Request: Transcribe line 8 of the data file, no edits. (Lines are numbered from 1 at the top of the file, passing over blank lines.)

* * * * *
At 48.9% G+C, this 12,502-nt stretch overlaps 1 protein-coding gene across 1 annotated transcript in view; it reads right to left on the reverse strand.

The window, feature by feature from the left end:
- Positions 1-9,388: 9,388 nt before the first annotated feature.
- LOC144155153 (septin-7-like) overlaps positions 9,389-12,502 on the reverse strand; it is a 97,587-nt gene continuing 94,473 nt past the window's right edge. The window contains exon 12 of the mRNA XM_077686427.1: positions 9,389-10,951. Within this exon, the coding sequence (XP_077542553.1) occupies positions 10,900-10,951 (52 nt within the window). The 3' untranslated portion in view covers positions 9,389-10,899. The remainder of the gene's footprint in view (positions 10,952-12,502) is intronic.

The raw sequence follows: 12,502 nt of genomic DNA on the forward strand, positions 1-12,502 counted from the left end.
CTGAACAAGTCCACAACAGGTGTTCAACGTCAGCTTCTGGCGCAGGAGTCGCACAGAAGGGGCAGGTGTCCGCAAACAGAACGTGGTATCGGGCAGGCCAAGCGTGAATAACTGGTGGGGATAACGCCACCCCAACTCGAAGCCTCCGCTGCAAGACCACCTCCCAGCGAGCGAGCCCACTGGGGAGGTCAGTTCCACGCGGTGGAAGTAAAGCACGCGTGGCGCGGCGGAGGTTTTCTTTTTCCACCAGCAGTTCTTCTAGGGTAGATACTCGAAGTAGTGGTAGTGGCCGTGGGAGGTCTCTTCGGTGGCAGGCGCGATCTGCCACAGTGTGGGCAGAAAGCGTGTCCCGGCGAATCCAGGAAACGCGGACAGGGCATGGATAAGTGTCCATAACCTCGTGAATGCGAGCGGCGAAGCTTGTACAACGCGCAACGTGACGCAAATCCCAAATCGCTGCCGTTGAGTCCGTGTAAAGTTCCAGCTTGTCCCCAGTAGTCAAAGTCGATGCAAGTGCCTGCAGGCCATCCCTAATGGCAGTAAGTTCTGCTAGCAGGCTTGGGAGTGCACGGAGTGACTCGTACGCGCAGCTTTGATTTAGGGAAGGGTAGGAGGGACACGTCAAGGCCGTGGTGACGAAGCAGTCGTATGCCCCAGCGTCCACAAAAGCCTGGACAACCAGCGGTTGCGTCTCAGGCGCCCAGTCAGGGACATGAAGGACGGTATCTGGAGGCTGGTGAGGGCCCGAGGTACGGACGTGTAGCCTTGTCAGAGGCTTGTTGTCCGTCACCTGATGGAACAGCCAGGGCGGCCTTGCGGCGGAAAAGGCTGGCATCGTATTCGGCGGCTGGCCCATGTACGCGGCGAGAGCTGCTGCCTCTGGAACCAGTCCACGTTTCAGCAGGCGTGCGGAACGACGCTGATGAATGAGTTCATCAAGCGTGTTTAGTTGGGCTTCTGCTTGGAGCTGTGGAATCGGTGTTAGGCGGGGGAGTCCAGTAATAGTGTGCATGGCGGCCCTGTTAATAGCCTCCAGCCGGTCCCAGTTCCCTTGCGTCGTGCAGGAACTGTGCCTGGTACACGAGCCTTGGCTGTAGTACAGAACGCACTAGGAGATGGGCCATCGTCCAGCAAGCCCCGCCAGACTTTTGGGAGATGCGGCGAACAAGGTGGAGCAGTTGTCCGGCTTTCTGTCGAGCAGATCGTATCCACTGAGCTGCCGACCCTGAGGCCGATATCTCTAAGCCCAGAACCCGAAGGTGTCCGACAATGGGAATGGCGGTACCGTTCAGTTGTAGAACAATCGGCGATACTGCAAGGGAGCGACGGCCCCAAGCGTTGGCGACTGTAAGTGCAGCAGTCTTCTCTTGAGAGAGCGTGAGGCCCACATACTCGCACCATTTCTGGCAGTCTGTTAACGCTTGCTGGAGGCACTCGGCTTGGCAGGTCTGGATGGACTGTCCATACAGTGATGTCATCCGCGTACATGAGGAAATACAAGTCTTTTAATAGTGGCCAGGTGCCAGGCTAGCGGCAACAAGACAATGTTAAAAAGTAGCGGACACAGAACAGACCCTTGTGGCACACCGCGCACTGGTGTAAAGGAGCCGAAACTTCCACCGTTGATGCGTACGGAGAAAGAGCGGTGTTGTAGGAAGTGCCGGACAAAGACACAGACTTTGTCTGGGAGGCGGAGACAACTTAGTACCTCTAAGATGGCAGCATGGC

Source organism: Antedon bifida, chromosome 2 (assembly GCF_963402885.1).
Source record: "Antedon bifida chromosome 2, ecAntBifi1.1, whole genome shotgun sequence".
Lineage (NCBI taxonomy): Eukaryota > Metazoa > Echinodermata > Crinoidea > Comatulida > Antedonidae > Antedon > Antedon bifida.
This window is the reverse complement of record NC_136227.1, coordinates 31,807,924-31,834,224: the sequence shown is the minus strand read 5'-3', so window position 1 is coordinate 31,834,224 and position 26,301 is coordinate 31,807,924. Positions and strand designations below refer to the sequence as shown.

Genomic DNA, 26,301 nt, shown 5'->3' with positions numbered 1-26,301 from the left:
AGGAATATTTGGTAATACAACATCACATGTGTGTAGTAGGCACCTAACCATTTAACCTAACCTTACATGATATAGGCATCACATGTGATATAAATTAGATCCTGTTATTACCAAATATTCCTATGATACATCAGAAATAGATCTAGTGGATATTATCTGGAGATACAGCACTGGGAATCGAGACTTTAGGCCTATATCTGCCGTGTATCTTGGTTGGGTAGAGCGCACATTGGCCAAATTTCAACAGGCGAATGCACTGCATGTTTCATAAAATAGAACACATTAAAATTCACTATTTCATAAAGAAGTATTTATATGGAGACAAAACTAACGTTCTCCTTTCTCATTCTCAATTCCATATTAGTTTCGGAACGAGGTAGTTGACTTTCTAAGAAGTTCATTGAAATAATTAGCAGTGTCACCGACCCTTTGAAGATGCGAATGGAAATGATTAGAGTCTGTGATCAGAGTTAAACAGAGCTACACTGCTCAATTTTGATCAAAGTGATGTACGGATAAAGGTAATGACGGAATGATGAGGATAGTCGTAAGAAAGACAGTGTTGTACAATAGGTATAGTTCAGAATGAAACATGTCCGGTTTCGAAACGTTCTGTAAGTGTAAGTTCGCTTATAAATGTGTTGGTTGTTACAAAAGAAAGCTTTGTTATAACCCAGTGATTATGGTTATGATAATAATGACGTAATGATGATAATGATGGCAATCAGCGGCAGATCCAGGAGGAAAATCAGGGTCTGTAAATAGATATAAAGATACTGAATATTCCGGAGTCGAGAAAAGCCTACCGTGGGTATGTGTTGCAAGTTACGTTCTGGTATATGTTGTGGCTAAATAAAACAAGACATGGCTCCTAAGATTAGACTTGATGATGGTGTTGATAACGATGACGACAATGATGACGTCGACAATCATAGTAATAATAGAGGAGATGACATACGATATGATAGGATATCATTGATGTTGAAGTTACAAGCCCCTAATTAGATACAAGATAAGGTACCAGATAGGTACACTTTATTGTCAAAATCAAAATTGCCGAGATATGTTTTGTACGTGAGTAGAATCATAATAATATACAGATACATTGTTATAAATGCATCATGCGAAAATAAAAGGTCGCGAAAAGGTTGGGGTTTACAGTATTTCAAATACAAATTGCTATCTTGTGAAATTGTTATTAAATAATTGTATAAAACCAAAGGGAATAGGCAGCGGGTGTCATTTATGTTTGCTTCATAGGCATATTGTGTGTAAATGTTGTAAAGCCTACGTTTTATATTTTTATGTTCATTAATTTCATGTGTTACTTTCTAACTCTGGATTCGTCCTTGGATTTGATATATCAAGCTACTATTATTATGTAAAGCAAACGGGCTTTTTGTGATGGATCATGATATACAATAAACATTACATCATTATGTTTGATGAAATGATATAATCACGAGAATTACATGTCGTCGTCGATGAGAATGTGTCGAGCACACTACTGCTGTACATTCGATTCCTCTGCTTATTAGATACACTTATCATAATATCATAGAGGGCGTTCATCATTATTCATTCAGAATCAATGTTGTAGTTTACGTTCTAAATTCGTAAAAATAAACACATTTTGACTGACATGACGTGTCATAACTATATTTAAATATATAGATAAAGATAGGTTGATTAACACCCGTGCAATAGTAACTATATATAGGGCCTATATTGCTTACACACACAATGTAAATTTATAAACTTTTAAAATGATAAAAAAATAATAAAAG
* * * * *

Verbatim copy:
Source record: "Antedon bifida chromosome 2, ecAntBifi1.1, whole genome shotgun sequence".